• Clonal cell daughters acquire new non-clonal mutations (e.g. orange, pink and red)



Figure 8. Radiation-induced genomic instability.

Genomic instability has been proposed as a possible mechanism for radiation-induced carcinogenesis9,10. For example, it has been observed, that genomic instability can arise in otherwise normal cells as a consequence of past exposure to radiation (Figure 8). The mechanism of genomic instability is not fully known and is currently being researched.

Overall, the process beginning with DNA damage in a cell and ending with an individual having cancer is a complex multi-step series of events often taking place over years. Only one aspect of this is summarised here. Cancer is described as a stochastic effect of exposure to ionising radiation meaning it may or may not arise as a consequence of exposure8. The likelihood (or risk) for such an outcome will increase as the radiation dose to the individual increases (figure 9).

Figure 9. An increased dose (amount) of radiation received results in an increase in risk.


In this article we have provided information about the prevalence of cancer, the survival rates and the common causes of this medical condition. We have discussed the Hallmarks of Cancer (the essential traits of a cancer cell) and their relationship to DNA mutation, genomic instability and, radiation carcinogenesis.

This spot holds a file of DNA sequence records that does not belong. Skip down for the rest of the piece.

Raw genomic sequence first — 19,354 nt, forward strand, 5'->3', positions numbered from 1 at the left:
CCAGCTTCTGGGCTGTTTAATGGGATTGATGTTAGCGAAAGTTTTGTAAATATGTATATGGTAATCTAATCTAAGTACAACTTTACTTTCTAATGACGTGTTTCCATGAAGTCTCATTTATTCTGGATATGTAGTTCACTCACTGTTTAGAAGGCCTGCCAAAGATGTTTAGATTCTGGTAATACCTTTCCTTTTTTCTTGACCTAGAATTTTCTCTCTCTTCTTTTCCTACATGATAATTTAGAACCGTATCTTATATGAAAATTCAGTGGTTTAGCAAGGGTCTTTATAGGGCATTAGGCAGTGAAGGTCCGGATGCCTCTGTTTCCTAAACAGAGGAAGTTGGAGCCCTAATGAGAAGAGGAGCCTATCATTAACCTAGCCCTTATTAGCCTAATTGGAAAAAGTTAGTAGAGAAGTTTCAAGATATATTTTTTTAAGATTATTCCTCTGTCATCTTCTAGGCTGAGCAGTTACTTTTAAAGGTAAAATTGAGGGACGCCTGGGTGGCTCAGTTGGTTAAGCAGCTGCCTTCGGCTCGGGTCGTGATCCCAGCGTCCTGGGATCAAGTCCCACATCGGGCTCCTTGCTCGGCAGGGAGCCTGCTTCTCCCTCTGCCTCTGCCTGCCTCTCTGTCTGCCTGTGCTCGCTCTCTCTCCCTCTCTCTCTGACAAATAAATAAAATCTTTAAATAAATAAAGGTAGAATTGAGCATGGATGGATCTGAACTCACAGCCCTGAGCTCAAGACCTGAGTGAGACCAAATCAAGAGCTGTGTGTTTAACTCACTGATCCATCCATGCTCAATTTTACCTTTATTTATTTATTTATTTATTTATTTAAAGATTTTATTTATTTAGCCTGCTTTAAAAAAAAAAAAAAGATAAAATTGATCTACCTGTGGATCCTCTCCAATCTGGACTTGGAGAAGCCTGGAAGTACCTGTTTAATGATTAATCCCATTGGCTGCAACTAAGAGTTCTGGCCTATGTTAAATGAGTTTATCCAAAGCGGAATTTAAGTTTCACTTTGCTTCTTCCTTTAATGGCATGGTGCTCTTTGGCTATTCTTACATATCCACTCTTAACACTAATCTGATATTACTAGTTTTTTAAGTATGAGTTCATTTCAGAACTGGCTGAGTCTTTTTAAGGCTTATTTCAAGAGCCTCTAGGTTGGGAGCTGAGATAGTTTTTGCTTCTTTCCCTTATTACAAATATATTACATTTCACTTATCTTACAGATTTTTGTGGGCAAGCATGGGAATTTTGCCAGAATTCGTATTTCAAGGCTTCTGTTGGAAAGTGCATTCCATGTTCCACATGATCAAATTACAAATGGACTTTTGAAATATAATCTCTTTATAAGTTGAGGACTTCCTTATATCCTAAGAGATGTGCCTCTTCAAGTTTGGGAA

We at the CHRC do hope you have found this article informative and references are included for further reading. Please also refer to the Basic Information series which can be found on the CHRC website:



  1. World Health Organisation (WHO), Cancer, (WHO), viewed 4 February 2020, <>. Cancer information and statistics. 
  2. Cancer Research UK, Cancer Statistics for the UK, viewed 4 February 2020, <>. UK cancer statistics. 
  3. Office for National Statistics, 2019, Cancer Registration Statistics, England, viewed 11 March 2020, <>. Cancer statistics for England. 
  4. NHS, Cancer, NHS, viewed 20 February 2020, <>. Cancer information. 
  5. American Association of Cancer Research, 2018, Cancer Progress Report 2018viewed 11 March 2020, <>. Causes of cancer in the USA. 
  6. Hanahan, D. and Weinberg, R.A. (2000) The Hallmarks of Cancer, Cell, 100 (1), pp. 57-70, doi: Characteristics of cancer cells.
  7. Hanahan, D. and Weinberg, R.A. (2011) Hallmarks of Cancer: The Next Generation, Cell, 144 (5), pp. 646-674, doi: Characteristics of cancer cells. 
  8. Ministry of the Environment, Government of Japan (2019) Booklet to Provide Basic Information Regarding Health Effects of Radiation, Government of Japan, viewed 17 January 2020, <>. The health effects of radiation. 
  9. Little, J.B. (2000) Radiation Carcinogenesis, Carcinogenesis, 21 (3), pp. 397-404, doi: Genetic instability and carcinogenesis. 
  10. Morgan, W.F. (2003) Non-targeted and Delayed Effects of Exposure to Ionizing Radiation: I. Radiation-Induced Genomic Instability and Bystander Effects In Vitro, Radiation Research, 159, pp. 567-580, Genetic instability and carcinogenesis.